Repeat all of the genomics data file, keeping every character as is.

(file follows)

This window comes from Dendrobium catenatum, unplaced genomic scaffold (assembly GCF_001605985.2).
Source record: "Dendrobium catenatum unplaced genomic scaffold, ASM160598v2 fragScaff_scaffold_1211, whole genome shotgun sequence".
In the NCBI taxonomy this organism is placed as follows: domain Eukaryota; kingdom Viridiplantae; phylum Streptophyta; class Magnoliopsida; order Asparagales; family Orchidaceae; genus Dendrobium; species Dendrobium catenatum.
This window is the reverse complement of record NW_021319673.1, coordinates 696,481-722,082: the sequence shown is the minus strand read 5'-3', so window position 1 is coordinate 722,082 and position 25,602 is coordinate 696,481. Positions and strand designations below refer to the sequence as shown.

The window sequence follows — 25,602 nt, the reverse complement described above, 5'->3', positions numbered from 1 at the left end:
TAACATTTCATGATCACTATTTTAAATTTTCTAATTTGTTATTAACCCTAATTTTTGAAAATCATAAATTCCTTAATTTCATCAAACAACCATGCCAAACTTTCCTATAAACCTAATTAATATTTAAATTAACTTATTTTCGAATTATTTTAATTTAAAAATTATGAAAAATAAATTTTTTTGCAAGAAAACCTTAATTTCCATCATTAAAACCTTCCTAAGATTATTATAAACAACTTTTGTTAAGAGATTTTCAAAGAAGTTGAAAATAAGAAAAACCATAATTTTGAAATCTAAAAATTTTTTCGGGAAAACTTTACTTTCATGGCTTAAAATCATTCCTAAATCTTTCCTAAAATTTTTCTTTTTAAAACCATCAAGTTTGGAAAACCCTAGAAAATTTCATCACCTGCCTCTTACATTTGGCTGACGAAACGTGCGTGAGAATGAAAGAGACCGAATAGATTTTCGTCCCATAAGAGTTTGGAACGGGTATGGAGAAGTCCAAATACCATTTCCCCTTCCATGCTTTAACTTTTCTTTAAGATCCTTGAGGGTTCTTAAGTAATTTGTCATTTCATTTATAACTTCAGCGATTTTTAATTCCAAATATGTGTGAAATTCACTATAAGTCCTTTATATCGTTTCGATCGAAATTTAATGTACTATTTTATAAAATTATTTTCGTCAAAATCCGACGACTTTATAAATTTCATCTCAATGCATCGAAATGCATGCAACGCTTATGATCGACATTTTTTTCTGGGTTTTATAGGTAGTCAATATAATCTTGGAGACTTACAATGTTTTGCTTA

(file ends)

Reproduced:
This window comes from Dendrobium catenatum, unplaced genomic scaffold (assembly GCF_001605985.2).
Source record: "Dendrobium catenatum unplaced genomic scaffold, ASM160598v2 fragScaff_scaffold_1211, whole genome shotgun sequence".
In the NCBI taxonomy this organism is placed as follows: domain Eukaryota; kingdom Viridiplantae; phylum Streptophyta; class Magnoliopsida; order Asparagales; family Orchidaceae; genus Dendrobium; species Dendrobium catenatum.
This window is the reverse complement of record NW_021319673.1, coordinates 696,481-722,082: the sequence shown is the minus strand read 5'-3', so window position 1 is coordinate 722,082 and position 25,602 is coordinate 696,481. Positions and strand designations below refer to the sequence as shown.

The window sequence follows — 25,602 nt, the reverse complement described above, 5'->3', positions numbered from 1 at the left end:
TAACATTTCATGATCACTATTTTAAATTTTCTAATTTGTTATTAACCCTAATTTTTGAAAATCATAAATTCCTTAATTTCATCAAACAACCATGCCAAACTTTCCTATAAACCTAATTAATATTTAAATTAACTTATTTTCGAATTATTTTAATTTAAAAATTATGAAAAATAAATTTTTTTGCAAGAAAACCTTAATTTCCATCATTAAAACCTTCCTAAGATTATTATAAACAACTTTTGTTAAGAGATTTTCAAAGAAGTTGAAAATAAGAAAAACCATAATTTTGAAATCTAAAAATTTTTTCGGGAAAACTTTACTTTCATGGCTTAAAATCATTCCTAAATCTTTCCTAAAATTTTTCTTTTTAAAACCATCAAGTTTGGAAAACCCTAGAAAATTTCATCACCTGCCTCTTACATTTGGCTGACGAAACGTGCGTGAGAATGAAAGAGACCGAATAGATTTTCGTCCCATAAGAGTTTGGAACGGGTATGGAGAAGTCCAAATACCATTTCCCCTTCCATGCTTTAACTTTTCTTTAAGATCCTTGAGGGTTCTTAAGTAATTTGTCATTTCATTTATAACTTCAGCGATTTTTAATTCCAAATATGTGTGAAATTCACTATAAGTCCTTTATATCGTTTCGATCGAAATTTAATGTACTATTTTATAAAATTATTTTCGTCAAAATCCGACGACTTTATAAATTTCATCTCAATGCATCGAAATGCATGCAACGCTTATGATCGACATTTTTTTCTGGGTTTTATAGGTAGTCAATATAATCTTGGAGACTTACAATGTTTTGCTTA